Confucian Analects translated by James Legge (1893) The Master Confucius: “Is it not pleasant to learn with a constant perseverance and application?
“Is he not a man of complete virtue, who feels no discomposure though men may take no note of him?”
The philosopher Yu said, “They are few who, being filial and fraternal, are fond of offending against their superiors.
There have been none, who, not liking to offend against their superiors, have been fond of stirring up confusion.
“The superior man bends his attention to what is radical. That being established, all practical courses naturally grow up. Filial piety and fraternal submission,-are they not the root of all benevolent actions?”
The Master said, “Fine words and an insinuating appearance are
seldom associated with true virtue.”
The philosopher Tsang said, “I daily examine myself on three
points:-whether, in transacting business for others, I may have been
not faithful;-whether, in intercourse with friends, I may have been
not sincere;-whether I may have not mastered and practiced the
instructions of my teacher.”
The Master said, “To rule a country of a thousand chariots, there
must be reverent attention to business, and sincerity; economy in
expenditure, and love for men; and the employment of the people at the
The Master said, “A youth, when at home, should be filial, and,
abroad, respectful to his elders. He should be earnest and truthful.
He should overflow in love to all, and cultivate the friendship of the
good. When he has time and opportunity, after the performance of these
things, he should employ them in polite studies.”
Tsze-hsia said, “If a man withdraws his mind from the love of
beauty, and applies it as sincerely to the love of the virtuous; if,
in serving his parents, he can exert his utmost strength; if, in
serving his prince, he can devote his life; if, in his intercourse
with his friends, his words are sincere:-although men say that he
has not learned, I will certainly say that he has.
The Master said, “If the scholar be not grave, he will not call
forth any veneration, and his learning will not be solid.
“Hold faithfulness and sincerity as first principles.
“Have no friends not equal to yourself.
“When you have faults, do not fear to abandon them.”
The philosopher Tsang said, “Let there be a careful attention to
perform the funeral rites to parents, and let them be followed when
long gone with the ceremonies of sacrifice;-then the virtue of the
people will resume its proper excellence.”
Tsze-ch’in asked Tsze-kung saying, “When our master comes to any
country, he does not fail to learn all about its government. Does he
ask his information? or is it given to him?”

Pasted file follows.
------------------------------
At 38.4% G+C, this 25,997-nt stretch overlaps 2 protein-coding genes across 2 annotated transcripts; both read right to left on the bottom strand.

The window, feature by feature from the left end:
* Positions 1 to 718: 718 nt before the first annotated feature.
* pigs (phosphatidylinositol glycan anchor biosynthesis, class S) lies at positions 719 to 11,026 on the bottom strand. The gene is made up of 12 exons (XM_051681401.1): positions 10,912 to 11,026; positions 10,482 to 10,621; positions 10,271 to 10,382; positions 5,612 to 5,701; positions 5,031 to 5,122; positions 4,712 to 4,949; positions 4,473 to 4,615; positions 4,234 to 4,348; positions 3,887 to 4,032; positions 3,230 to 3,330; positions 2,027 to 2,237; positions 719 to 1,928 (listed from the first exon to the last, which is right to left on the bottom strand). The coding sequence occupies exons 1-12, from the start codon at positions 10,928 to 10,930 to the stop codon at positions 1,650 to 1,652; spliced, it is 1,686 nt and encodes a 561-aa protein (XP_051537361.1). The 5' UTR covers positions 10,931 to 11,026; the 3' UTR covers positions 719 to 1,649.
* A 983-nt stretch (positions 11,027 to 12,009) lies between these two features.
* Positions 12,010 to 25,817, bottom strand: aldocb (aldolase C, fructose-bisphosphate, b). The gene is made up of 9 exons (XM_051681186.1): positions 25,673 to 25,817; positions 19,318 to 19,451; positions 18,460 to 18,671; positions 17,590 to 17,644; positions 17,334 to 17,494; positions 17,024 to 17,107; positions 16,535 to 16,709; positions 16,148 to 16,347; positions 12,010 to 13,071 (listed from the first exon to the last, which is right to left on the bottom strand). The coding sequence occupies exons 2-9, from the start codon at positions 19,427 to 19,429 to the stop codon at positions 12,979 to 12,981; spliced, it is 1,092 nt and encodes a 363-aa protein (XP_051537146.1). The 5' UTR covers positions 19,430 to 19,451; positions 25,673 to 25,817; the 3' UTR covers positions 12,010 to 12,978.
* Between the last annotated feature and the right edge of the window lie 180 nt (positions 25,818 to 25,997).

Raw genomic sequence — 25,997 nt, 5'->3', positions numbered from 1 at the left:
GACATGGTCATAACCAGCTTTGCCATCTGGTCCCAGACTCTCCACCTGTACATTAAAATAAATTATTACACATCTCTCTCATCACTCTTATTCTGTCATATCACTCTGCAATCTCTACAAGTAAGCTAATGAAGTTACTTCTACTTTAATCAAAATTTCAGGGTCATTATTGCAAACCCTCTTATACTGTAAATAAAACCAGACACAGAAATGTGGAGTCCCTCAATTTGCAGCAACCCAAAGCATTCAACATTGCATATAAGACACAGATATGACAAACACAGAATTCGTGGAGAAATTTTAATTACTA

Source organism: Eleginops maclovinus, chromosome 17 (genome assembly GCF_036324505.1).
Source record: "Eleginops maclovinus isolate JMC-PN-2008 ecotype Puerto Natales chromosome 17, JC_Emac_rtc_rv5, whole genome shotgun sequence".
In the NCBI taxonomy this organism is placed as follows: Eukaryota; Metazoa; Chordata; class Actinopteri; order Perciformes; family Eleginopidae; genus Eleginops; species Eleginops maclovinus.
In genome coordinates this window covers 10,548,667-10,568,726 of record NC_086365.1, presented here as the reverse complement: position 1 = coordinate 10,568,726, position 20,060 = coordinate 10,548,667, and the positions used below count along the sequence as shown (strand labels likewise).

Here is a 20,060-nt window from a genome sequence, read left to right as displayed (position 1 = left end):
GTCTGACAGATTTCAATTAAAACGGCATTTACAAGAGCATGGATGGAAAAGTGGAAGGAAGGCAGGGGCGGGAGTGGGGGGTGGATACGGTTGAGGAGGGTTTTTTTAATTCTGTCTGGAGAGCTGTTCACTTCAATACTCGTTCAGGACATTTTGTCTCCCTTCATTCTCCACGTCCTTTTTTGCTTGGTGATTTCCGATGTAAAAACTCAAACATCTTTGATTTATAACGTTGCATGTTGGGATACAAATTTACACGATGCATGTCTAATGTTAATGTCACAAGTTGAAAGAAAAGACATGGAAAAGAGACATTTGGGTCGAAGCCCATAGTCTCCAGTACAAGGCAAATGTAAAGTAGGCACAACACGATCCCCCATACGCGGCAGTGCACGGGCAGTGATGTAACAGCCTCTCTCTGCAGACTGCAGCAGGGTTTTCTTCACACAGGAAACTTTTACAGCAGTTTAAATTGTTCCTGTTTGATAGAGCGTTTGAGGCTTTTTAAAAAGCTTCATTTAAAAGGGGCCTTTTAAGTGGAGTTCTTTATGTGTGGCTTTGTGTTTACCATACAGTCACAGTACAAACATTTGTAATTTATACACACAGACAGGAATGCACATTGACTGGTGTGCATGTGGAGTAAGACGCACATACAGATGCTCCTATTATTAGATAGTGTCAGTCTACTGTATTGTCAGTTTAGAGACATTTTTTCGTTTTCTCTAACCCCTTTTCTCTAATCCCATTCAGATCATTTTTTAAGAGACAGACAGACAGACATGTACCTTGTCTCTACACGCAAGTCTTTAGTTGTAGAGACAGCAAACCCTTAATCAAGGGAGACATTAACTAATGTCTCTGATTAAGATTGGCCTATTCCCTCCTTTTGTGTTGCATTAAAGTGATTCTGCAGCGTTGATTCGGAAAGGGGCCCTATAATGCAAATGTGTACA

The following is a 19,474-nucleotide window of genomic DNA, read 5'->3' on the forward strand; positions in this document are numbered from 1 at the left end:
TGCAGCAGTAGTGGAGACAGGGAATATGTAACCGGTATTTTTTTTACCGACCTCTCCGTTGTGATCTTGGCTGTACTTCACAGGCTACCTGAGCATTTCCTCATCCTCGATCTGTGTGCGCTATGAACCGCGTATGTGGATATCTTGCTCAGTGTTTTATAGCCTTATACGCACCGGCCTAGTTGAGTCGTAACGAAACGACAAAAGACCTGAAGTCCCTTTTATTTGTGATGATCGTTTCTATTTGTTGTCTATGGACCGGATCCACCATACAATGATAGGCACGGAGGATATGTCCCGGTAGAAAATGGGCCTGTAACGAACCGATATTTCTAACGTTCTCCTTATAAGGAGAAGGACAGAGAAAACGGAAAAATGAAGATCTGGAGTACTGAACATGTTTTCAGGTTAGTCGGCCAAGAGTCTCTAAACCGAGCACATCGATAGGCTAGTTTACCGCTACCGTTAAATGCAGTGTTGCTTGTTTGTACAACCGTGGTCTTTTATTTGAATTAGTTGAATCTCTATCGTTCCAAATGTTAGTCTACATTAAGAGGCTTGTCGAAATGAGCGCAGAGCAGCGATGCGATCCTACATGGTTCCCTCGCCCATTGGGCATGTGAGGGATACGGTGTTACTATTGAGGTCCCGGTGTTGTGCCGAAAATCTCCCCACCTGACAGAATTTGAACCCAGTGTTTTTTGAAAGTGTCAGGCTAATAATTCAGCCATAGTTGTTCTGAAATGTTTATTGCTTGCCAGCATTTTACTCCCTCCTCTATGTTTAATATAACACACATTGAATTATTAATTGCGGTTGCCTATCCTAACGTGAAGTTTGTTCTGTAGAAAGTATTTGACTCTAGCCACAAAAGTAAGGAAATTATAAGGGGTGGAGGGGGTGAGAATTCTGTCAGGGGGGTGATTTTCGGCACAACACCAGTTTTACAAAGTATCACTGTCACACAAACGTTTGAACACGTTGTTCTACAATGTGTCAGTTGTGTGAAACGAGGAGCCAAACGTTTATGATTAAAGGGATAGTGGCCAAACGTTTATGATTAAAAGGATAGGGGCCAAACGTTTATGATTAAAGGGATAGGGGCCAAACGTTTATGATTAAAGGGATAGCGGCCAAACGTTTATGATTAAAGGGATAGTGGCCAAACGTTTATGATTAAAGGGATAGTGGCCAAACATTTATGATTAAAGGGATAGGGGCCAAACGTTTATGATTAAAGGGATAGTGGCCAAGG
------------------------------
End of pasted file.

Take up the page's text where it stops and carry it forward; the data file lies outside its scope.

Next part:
Tsze-kung said, “Our master is benign, upright, courteous,
temperate, and complaisant and thus he gets his information. The
master’s mode of asking information,-is it not different from that
of other men?”
The Master said, “While a man’s father is alive, look at the bent of
his will; when his father is dead, look at his conduct. If for three
years he does not alter from the way of his father, he may be called
The philosopher Yu said, “In practicing the rules of propriety, a
natural ease is to be prized. In the ways prescribed by the ancient
kings, this is the excellent quality, and in things small and great we
“Yet it is not to be observed in all cases. If one, knowing how such
ease should be prized, manifests it, without regulating it by the
rules of propriety, this likewise is not to be done.”
The philosopher Yu said, “When agreements are made according to what
is right, what is spoken can be made good. When respect is shown
according to what is proper, one keeps far from shame and disgrace.
When the parties upon whom a man leans are proper persons to be
intimate with, he can make them his guides and masters.”
The Master said, “He who aims to be a man of complete virtue in
his food does not seek to gratify his appetite, nor in his dwelling
place does he seek the appliances of ease; he is earnest in what he is
doing, and careful in his speech; he frequents the company of men of
principle that he may be rectified:-such a person may be said indeed
to love to learn.”
Tsze-kung said, “What do you pronounce concerning the poor man who
yet does not flatter, and the rich man who is not proud?” The Master
replied, “They will do; but they are not equal to him, who, though
poor, is yet cheerful, and to him, who, though rich, loves the rules
Tsze-kung replied, “It is said in the Book of Poetry, ‘As you cut
and then file, as you carve and then polish.’-The meaning is the same,
I apprehend, as that which you have just expressed.”
The Master said, “With one like Ts’ze, I can begin to talk about the
odes. I told him one point, and he knew its proper sequence.”
The Master said, “I will not be afflicted at men’s not knowing me; I
will be afflicted that I do not know men.”